There is a complete misunderstanding of why golfers join golf clubs and it is at the heart of the madness currently consuming England Golf. Some influential county golf officials think that having a handicap is a major reason to join a golf club. Dead wrong. Golfers join golf for social and golfing reasons. Some may also want a handicap, but it is NOT the reason to join. 

By allowing all golfers to get a handicap without joining a club, more golfers will be involved in the sport and golf club membership will grow. How many more years of drastically falling affiliation fees will these knuckle brained dinosaurs need before they realise this?

Affiliated golfers will soar and soon will be back over a million. England Golf will be relevant again, speaking to a huge number of growing golfers.

Golf Development
This is an area where proprietary golf clubs, courses, ranges and centres are much better than private, member owned golf clubs. The simple reason is the people that are seeking profit want more people to play golf. Those concerned with joining in at a club do not necessarily want other players of poorer standards to join in, unless they know them personally already. 

Despite there being a lot of goodwill and hard work, golf development has been appalling over the last 10 years for England Golf. The only way that people start to play golf is when they are personally encouraged in a setting that is suitable for their ability, and is sensitive to their stage of development. In skiing, the nursery slopes and green runs are populated by new and young skiers - these are a vitally important part of any ski resort.  In golfing terms, similar golfing nursery slopes are to be found largely at proprietary facilities and far less frequently at member owned facilities. There is also a culture of helping individual golfers to cope with the new sport of golf, which is found at well run golf centres.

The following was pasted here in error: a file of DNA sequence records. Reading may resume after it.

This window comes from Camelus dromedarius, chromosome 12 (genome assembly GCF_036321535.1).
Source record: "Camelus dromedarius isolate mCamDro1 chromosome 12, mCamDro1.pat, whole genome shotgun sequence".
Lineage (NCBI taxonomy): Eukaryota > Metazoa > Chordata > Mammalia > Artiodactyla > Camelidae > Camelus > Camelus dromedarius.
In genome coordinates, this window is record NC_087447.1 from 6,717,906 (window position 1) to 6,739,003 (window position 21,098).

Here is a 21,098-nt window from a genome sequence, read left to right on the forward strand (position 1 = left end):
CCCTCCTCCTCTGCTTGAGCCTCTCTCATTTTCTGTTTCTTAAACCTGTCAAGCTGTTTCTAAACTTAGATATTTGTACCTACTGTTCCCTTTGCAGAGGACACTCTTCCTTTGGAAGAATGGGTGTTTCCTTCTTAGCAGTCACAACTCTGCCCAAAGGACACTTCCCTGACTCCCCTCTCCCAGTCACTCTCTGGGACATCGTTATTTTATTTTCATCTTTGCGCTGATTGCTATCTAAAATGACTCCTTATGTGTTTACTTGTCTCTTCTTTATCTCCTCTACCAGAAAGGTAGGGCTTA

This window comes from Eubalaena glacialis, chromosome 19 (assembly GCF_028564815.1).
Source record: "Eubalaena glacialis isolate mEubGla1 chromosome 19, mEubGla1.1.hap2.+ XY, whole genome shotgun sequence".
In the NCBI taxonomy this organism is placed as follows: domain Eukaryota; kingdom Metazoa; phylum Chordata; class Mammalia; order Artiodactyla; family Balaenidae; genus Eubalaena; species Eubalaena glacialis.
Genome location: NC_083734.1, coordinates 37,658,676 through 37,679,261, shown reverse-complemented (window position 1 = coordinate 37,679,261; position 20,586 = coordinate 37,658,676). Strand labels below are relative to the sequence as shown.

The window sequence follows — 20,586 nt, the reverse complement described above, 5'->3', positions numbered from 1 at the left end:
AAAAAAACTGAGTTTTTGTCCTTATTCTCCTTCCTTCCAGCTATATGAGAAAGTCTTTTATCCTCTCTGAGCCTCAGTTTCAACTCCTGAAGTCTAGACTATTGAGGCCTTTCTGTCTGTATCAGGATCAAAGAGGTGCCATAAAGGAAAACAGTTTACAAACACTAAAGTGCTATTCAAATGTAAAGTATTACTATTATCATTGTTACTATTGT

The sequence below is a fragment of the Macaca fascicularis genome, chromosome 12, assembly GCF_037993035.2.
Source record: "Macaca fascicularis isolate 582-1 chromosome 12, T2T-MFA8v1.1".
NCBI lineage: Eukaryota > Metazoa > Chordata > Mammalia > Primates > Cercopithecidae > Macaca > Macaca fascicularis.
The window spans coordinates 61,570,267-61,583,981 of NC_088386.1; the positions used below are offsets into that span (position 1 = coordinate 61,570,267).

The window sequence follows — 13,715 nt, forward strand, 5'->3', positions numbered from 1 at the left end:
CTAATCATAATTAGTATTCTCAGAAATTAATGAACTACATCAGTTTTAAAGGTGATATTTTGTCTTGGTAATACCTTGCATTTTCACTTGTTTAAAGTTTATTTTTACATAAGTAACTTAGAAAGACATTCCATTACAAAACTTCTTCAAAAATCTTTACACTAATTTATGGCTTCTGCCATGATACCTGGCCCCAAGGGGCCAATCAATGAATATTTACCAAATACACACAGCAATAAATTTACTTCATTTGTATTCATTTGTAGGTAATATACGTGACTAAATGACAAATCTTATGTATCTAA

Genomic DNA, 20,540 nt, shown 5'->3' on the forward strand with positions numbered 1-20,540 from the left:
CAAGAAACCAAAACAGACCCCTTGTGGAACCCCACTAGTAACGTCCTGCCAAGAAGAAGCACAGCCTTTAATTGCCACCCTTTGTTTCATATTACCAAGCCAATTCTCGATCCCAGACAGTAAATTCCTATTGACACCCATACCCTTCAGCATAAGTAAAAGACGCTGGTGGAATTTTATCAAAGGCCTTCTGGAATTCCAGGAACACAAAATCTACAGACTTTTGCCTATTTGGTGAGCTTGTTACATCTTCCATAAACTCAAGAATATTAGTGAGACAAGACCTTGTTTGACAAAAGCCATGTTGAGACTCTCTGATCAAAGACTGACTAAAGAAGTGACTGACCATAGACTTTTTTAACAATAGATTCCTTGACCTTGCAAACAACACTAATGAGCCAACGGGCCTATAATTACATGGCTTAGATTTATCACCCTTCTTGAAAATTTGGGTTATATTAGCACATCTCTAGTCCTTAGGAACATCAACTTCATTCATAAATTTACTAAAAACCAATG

A well-known golf course owner was told to attend three courses before his facility would be considered suitable to join the ‘Girls Golf Rocks’ programme. If successful, then there is no income from these lessons for the golf centre. This is overly controlling and against the instincts of encouraging new golfers of any gender. These programmes could be brilliant - if lightly regulated, without any interference from England Golf. 

Current performance 1/10. You need to completely review the whole department, which has a record that nobody should be proud of. You must consider whether to shut down the existing development wing altogether, as it is not generating golfers. 

Recommendations: To succeed, this needs serious input from the proprietary sector and not more of the same. At present, golf centres are creating golfers in spite of England Golf, rather than with their help. By asking those people who own golf centres what they require to help develop the sport, rather than listening to the same old sources, it is possible that a new golf development wing could even help generate new golfers.

In addition to these three key issues, the new Chief Executive must also address the appalling relationship with the proprietary sector. Currently, those who are creating golfers are being often accused of fiddling their affiliation fees and are being threatened with de-affiliation. The proprietary sector is the solution to the sport’s falling numbers and the treatment of many of my colleagues has been shameful. This must change. 

Quite a few problems await the new Chief Executive - they must be addressed or England Golf will collapse in disarray with no relevance and no funding within a few years.

My fear is that the county stakeholders who are behind England Golf at present will not permit the required shakeup that the organisation needs. If they really care about the future of golf, they will allow new, logical thought to flow through the dusty cobwebs of this outdated structure. Their best traditions will endure, and the lunacy can be quietly dropped.